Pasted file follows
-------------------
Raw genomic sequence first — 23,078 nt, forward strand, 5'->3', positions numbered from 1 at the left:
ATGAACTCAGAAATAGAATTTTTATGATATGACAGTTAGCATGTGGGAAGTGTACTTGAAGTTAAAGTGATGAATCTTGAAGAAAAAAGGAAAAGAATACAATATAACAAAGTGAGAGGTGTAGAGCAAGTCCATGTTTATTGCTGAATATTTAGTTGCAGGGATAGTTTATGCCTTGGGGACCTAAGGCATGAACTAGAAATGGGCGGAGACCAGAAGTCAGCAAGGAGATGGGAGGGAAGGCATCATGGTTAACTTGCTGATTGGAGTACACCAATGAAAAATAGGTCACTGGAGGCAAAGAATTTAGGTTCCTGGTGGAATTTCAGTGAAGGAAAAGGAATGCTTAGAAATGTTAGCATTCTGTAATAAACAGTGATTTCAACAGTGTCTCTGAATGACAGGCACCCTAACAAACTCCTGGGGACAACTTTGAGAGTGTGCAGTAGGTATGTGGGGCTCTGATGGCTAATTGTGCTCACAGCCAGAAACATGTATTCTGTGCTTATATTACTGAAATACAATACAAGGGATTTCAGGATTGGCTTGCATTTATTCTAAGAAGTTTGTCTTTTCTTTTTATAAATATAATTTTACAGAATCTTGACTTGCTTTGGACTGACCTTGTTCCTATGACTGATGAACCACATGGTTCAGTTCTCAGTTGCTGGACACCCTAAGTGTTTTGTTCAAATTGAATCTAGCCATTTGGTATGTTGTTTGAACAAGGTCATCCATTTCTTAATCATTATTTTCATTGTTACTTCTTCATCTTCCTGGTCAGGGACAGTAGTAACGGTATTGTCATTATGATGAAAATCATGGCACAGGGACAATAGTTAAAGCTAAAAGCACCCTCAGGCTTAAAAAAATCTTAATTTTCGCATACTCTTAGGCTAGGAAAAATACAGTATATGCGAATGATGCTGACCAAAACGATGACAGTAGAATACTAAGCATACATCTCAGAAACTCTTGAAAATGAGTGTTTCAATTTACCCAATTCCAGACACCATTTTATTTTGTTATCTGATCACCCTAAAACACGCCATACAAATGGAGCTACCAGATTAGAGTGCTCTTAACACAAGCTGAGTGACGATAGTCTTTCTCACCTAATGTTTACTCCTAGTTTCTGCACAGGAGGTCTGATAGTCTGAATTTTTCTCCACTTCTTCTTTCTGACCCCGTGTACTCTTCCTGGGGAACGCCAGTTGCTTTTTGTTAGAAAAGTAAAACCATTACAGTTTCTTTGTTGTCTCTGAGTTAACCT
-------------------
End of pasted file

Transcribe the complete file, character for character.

Raw genomic sequence first — 23,078 nt, forward strand, 5'->3', positions numbered from 1 at the left:
ATGAACTCAGAAATAGAATTTTTATGATATGACAGTTAGCATGTGGGAAGTGTACTTGAAGTTAAAGTGATGAATCTTGAAGAAAAAAGGAAAAGAATACAATATAACAAAGTGAGAGGTGTAGAGCAAGTCCATGTTTATTGCTGAATATTTAGTTGCAGGGATAGTTTATGCCTTGGGGACCTAAGGCATGAACTAGAAATGGGCGGAGACCAGAAGTCAGCAAGGAGATGGGAGGGAAGGCATCATGGTTAACTTGCTGATTGGAGTACACCAATGAAAAATAGGTCACTGGAGGCAAAGAATTTAGGTTCCTGGTGGAATTTCAGTGAAGGAAAAGGAATGCTTAGAAATGTTAGCATTCTGTAATAAACAGTGATTTCAACAGTGTCTCTGAATGACAGGCACCCTAACAAACTCCTGGGGACAACTTTGAGAGTGTGCAGTAGGTATGTGGGGCTCTGATGGCTAATTGTGCTCACAGCCAGAAACATGTATTCTGTGCTTATATTACTGAAATACAATACAAGGGATTTCAGGATTGGCTTGCATTTATTCTAAGAAGTTTGTCTTTTCTTTTTATAAATATAATTTTACAGAATCTTGACTTGCTTTGGACTGACCTTGTTCCTATGACTGATGAACCACATGGTTCAGTTCTCAGTTGCTGGACACCCTAAGTGTTTTGTTCAAATTGAATCTAGCCATTTGGTATGTTGTTTGAACAAGGTCATCCATTTCTTAATCATTATTTTCATTGTTACTTCTTCATCTTCCTGGTCAGGGACAGTAGTAACGGTATTGTCATTATGATGAAAATCATGGCACAGGGACAATAGTTAAAGCTAAAAGCACCCTCAGGCTTAAAAAAATCTTAATTTTCGCATACTCTTAGGCTAGGAAAAATACAGTATATGCGAATGATGCTGACCAAAACGATGACAGTAGAATACTAAGCATACATCTCAGAAACTCTTGAAAATGAGTGTTTCAATTTACCCAATTCCAGACACCATTTTATTTTGTTATCTGATCACCCTAAAACACGCCATACAAATGGAGCTACCAGATTAGAGTGCTCTTAACACAAGCTGAGTGACGATAGTCTTTCTCACCTAATGTTTACTCCTAGTTTCTGCACAGGAGGTCTGATAGTCTGAATTTTTCTCCACTTCTTCTTTCTGACCCCGTGTACTCTTCCTGGGGAACGCCAGTTGCTTTTTGTTAGAAAAGTAAAACCATTACAGTTTCTTTGTTGTCTCTGAGTTAACCT